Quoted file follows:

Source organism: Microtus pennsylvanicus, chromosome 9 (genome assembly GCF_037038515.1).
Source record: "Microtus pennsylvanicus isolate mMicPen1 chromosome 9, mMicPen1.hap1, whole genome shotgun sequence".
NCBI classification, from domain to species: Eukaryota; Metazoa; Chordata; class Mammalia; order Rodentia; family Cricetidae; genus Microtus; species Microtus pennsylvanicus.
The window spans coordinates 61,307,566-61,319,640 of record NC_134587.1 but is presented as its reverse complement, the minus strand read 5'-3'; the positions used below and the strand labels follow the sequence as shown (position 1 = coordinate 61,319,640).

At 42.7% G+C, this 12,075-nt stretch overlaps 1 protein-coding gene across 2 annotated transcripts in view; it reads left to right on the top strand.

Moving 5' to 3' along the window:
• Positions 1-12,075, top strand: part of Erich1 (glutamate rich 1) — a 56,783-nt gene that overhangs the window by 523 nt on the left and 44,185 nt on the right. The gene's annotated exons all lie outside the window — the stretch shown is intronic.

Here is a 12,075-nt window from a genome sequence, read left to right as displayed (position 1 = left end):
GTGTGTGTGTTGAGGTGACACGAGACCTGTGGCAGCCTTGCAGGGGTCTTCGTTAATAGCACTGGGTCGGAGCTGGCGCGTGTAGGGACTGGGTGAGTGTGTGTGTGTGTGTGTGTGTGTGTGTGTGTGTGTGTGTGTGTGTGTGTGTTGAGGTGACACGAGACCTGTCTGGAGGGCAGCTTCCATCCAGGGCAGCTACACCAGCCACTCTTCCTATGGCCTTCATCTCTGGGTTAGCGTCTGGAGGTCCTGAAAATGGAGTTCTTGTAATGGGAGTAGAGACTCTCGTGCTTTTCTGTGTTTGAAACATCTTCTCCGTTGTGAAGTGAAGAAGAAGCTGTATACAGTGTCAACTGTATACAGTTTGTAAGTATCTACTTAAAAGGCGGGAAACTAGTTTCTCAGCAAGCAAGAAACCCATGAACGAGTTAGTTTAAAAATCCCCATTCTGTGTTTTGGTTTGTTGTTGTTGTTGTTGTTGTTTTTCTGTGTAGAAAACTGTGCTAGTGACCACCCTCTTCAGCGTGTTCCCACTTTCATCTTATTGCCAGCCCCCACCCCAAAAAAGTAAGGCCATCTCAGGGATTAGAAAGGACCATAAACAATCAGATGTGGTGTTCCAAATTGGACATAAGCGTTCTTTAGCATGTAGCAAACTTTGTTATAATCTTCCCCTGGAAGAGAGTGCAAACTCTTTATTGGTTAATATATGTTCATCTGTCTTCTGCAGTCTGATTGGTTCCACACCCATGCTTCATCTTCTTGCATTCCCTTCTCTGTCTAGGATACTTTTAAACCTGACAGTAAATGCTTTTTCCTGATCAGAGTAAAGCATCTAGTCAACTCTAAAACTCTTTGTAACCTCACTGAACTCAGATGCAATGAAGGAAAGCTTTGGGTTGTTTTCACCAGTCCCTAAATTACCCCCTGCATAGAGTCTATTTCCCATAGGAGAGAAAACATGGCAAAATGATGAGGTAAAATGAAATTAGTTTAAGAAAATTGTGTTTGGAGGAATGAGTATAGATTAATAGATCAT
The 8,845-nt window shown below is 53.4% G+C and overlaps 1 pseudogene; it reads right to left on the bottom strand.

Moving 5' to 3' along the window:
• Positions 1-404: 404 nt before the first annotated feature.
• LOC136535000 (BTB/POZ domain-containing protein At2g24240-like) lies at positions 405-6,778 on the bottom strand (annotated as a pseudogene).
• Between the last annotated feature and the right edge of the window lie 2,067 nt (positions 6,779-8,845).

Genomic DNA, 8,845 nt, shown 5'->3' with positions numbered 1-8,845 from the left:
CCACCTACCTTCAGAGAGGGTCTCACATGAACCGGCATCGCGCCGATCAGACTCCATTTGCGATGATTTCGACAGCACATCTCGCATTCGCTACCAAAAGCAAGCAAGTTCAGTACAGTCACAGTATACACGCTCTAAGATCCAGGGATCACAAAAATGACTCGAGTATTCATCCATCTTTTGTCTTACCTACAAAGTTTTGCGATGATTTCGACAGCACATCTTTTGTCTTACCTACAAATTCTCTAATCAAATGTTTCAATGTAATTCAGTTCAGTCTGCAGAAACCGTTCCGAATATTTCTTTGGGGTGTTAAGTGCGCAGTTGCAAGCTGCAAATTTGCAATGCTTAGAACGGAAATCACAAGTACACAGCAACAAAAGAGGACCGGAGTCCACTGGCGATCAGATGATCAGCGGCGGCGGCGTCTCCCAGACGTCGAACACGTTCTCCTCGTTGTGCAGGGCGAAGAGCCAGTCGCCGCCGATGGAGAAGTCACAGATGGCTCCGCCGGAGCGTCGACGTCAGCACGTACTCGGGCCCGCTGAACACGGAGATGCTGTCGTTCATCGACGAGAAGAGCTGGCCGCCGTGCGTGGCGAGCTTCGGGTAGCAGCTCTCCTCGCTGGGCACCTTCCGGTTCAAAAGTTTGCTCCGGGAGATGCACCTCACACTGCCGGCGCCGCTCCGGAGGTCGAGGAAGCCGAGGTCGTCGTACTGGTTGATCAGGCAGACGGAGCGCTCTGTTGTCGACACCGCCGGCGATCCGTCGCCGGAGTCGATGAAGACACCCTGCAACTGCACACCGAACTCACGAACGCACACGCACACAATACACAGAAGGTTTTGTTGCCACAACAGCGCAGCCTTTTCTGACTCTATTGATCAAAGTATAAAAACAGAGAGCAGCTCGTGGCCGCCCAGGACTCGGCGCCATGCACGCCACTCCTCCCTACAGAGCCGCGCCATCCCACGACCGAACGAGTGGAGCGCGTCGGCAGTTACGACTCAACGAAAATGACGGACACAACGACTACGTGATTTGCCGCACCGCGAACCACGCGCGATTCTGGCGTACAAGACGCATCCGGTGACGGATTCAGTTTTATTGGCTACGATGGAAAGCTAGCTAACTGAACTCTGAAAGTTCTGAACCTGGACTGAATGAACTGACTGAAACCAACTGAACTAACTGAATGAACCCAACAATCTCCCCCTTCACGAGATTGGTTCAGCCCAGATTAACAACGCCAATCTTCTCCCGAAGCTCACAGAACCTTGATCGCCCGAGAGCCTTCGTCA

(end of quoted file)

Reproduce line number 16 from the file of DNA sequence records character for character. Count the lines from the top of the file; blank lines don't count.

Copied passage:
CCACCTACCTTCAGAGAGGGTCTCACATGAACCGGCATCGCGCCGATCAGACTCCATTTGCGATGATTTCGACAGCACATCTCGCATTCGCTACCAAAAGCAAGCAAGTTCAGTACAGTCACAGTATACACGCTCTAAGATCCAGGGATCACAAAAATGACTCGAGTATTCATCCATCTTTTGTCTTACCTACAAAGTTTTGCGATGATTTCGACAGCACATCTTTTGTCTTACCTACAAATTCTCTAATCAAATGTTTCAATGTAATTCAGTTCAGTCTGCAGAAACCGTTCCGAATATTTCTTTGGGGTGTTAAGTGCGCAGTTGCAAGCTGCAAATTTGCAATGCTTAGAACGGAAATCACAAGTACACAGCAACAAAAGAGGACCGGAGTCCACTGGCGATCAGATGATCAGCGGCGGCGGCGTCTCCCAGACGTCGAACACGTTCTCCTCGTTGTGCAGGGCGAAGAGCCAGTCGCCGCCGATGGAGAAGTCACAGATGGCTCCGCCGGAGCGTCGACGTCAGCACGTACTCGGGCCCGCTGAACACGGAGATGCTGTCGTTCATCGACGAGAAGAGCTGGCCGCCGTGCGTGGCGAGCTTCGGGTAGCAGCTCTCCTCGCTGGGCACCTTCCGGTTCAAAAGTTTGCTCCGGGAGATGCACCTCACACTGCCGGCGCCGCTCCGGAGGTCGAGGAAGCCGAGGTCGTCGTACTGGTTGATCAGGCAGACGGAGCGCTCTGTTGTCGACACCGCCGGCGATCCGTCGCCGGAGTCGATGAAGACACCCTGCAACTGCACACCGAACTCACGAACGCACACGCACACAATACACAGAAGGTTTTGTTGCCACAACAGCGCAGCCTTTTCTGACTCTATTGATCAAAGTATAAAAACAGAGAGCAGCTCGTGGCCGCCCAGGACTCGGCGCCATGCACGCCACTCCTCCCTACAGAGCCGCGCCATCCCACGACCGAACGAGTGGAGCGCGTCGGCAGTTACGACTCAACGAAAATGACGGACACAACGACTACGTGATTTGCCGCACCGCGAACCACGCGCGATTCTGGCGTACAAGACGCATCCGGTGACGGATTCAGTTTTATTGGCTACGATGGAAAGCTAGCTAACTGAACTCTGAAAGTTCTGAACCTGGACTGAATGAACTGACTGAAACCAACTGAACTAACTGAATGAACCCAACAATCTCCCCCTTCACGAGATTGGTTCAGCCCAGATTAACAACGCCAATCTTCTCCCGAAGCTCACAGAACCTTGATCGCCCGAGAGCCTTCGTCA